Yesterday afternoon I went to see Disney•Pixar's newest feature, Inside Out. I've been anticipating this movie's release for the past several weeks, and I was not disappointed. It's an ambitious undertaking to personify human emotions in a movie palatable and entertaining for children and adults alike. But Disney•Pixar didn't stop there. They incorporated several other mental processes into the storyline as well: Abstract thought, Dreaming, and Long-term memory, just to name a few.
Accurately and thoroughly depicting all of these processes and concepts isn't the main purpose of the film. So I'm sure there are neuropsychologists and -scientists out there who can poke holes in some of the finer points of the plot. But, in my opinion, the filmmakers did an incredible job of creating visual representations of these processes in a complex story about a complex subject: the human mind. And WOW, is it visually stunning! Ever wonder what a train of thought looks like? Ever picture different aspects of your personality? Ever imagine how big a storage facility would need to be to contain all of your memories? The human mind is an impressive structure and the Disney•Pixar team illustrates this in clever and interesting ways.
In addition to the intriguing story and impressive visuals, the cast of actors who voiced the emotion characters was well selected. Who embodies Joy better than Amy Poehler, who formerly played perennial optimist Leslie Knope in the TV show Parks and Recreation? Who better to voice Disgust than Mindy Kaling (Kelly Kapoor, the workplace snob) and who better to voice Sadness than Phyllis Smith (Phyllis Lapin/Vance, the workplace sulk) from The Office (U.S. version)? While not as familiar with the male members of the emotion crew, I think they were equally well cast. Fear is played by Bill Hader who I know mainly from voicing the bumbling criminal Mickey in the TV show Bob's Burgers. Anger is voiced by Lewis Black, an actor I am unfamiliar with but who handles Anger quite well.
This movie made me think about how I experience my own emotions and how my emotions sometimes end up controlling my behavior. Like the human characters in the film, I sometimes have emotions behind the control panel, pushing my buttons and causing me to behave in ways that I regret later on. It also made me think about how I am not the only one who has these certain emotions. Everyone around me experiences the same emotions that I do, and their emotions probably influence their behavior in negative ways sometimes as well. That realization alone can help me have greater empathy for those who may act unpleasantly towards me or others.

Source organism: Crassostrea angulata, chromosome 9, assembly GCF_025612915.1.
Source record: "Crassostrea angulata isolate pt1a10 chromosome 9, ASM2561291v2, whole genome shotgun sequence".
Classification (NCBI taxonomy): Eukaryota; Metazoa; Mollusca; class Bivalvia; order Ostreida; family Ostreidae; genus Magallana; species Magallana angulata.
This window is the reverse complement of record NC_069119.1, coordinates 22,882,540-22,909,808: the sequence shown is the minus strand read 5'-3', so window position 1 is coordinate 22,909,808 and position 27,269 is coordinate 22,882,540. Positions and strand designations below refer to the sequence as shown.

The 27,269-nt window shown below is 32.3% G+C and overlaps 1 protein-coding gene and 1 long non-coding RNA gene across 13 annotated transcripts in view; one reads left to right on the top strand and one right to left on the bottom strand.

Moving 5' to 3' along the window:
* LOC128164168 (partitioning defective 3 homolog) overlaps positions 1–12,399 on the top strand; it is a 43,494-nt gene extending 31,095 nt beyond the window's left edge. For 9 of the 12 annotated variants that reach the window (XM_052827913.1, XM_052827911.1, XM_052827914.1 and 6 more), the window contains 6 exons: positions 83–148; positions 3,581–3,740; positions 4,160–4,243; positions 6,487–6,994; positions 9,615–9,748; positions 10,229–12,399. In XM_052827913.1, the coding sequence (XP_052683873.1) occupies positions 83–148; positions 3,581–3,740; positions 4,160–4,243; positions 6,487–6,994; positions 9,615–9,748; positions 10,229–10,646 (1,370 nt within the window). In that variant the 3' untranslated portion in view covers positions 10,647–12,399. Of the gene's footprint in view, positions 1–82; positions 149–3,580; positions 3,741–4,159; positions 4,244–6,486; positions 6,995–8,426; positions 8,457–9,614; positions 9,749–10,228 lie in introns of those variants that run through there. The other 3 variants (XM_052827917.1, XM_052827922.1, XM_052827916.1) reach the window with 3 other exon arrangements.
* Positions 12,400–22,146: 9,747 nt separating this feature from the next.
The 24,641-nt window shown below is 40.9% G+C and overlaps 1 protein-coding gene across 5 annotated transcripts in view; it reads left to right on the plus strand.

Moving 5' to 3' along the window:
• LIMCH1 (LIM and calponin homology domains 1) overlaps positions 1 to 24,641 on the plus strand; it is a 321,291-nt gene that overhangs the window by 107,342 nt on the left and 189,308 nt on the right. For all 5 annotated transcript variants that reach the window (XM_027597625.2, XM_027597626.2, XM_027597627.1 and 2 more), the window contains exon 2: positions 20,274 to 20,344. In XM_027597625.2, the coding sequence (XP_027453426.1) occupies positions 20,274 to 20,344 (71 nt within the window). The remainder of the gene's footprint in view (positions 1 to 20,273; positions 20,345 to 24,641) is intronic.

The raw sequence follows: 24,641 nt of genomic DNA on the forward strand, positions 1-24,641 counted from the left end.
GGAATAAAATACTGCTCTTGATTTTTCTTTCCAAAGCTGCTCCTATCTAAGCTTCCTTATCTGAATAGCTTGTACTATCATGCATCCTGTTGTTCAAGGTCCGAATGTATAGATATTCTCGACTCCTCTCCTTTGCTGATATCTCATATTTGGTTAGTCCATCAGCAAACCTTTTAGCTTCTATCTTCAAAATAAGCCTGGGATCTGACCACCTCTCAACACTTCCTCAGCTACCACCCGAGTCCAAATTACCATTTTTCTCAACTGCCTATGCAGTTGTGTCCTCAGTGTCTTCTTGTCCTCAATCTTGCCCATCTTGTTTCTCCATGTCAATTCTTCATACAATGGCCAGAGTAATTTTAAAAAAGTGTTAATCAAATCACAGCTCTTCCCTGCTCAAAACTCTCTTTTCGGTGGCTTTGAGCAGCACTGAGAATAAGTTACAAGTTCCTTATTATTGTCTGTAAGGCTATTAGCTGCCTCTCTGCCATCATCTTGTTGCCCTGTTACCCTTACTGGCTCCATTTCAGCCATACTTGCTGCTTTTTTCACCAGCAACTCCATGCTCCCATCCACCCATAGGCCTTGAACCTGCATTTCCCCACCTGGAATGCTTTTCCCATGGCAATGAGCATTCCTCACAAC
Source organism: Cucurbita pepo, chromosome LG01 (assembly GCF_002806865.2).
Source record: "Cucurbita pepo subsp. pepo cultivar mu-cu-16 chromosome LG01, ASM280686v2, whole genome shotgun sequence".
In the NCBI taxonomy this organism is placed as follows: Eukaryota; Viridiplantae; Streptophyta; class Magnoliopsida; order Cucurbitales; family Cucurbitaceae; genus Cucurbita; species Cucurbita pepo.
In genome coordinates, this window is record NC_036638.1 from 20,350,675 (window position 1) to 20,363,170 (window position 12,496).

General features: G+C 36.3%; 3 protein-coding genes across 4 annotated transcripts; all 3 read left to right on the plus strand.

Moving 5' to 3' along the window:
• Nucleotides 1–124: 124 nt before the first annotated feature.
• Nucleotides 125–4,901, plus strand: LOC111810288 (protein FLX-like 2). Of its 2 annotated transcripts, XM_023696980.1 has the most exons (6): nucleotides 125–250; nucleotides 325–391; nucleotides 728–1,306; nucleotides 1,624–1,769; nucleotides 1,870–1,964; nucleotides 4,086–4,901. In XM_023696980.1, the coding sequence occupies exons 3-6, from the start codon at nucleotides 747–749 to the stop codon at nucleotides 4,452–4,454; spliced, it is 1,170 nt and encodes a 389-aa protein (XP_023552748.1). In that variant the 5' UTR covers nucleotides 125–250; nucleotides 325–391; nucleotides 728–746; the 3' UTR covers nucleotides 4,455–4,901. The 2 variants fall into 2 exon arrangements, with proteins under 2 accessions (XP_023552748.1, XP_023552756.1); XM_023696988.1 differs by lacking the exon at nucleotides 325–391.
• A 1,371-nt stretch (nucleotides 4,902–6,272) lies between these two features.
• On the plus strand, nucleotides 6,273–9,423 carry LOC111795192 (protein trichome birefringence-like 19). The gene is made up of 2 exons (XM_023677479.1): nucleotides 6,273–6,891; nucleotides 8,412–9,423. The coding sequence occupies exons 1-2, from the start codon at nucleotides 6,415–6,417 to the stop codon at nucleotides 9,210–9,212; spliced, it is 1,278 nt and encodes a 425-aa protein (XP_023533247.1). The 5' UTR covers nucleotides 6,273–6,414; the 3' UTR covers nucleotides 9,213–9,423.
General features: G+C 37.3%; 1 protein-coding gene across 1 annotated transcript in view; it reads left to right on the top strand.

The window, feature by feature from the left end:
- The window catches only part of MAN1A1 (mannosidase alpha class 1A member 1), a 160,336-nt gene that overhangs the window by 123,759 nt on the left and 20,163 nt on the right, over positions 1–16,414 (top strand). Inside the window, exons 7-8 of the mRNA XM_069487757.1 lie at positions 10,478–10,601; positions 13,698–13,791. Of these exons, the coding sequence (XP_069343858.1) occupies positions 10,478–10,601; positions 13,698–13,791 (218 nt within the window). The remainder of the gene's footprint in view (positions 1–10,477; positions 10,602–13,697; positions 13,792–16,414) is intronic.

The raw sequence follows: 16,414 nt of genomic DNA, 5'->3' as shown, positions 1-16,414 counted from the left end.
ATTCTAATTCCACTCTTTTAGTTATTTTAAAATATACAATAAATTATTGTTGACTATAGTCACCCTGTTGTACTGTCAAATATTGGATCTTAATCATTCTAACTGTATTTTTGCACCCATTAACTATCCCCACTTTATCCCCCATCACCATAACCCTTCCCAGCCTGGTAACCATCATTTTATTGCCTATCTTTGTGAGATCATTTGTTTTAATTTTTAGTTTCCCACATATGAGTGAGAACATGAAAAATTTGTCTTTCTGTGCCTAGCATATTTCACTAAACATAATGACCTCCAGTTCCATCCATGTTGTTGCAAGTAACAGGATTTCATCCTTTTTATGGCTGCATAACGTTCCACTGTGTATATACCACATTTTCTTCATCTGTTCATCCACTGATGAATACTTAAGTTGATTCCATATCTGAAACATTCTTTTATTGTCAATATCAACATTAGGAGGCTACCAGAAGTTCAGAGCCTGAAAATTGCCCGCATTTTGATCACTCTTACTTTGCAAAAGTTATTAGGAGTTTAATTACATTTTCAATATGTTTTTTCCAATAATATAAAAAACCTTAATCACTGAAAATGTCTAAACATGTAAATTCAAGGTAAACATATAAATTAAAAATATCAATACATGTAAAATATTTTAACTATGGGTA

There were a couple plot points that hit me pretty hard. Like the main (human) character in the film, my family also moved away from my hometown when I was in my preteen years. It was very hard. I didn't even pretend to like it. Once school started I was around complete strangers. I teared up during my speech class once when I gave a brief speech involving my hometown. I was very angry for a long time. And while Anger is perfectly valid and useful, it doesn't always make the best decisions.
Speaking of poor decisions, the worst decision the main (human) character made occurred when her emotions no longer had any influence on her. She became numb and this enabled her to take extreme action. I can relate to this in that I struggle with addiction particularly when I am numb. If I don't feel, then I don't care. And if I don't care, then I do things I wouldn't normally do and that I regret once my emotions are back online.
In my first post about Inside Out I noted the interplay between emotion and behavior. There is a third strand in this story; this strand is called memory. Sound familiar? Probably. These three strands interweave throughout the film and are tied together at the end when we realize the purpose of the most unpopular emotion character: Sadness. As it turns out, Sadness is every bit as important and valuable as the other emotions in the film. And therein lies the lesson. All of our emotions are helpful and worth experiencing, even if they aren't always fun or enjoyable. Emotions color our experiential memories and add greater meaning to our lives.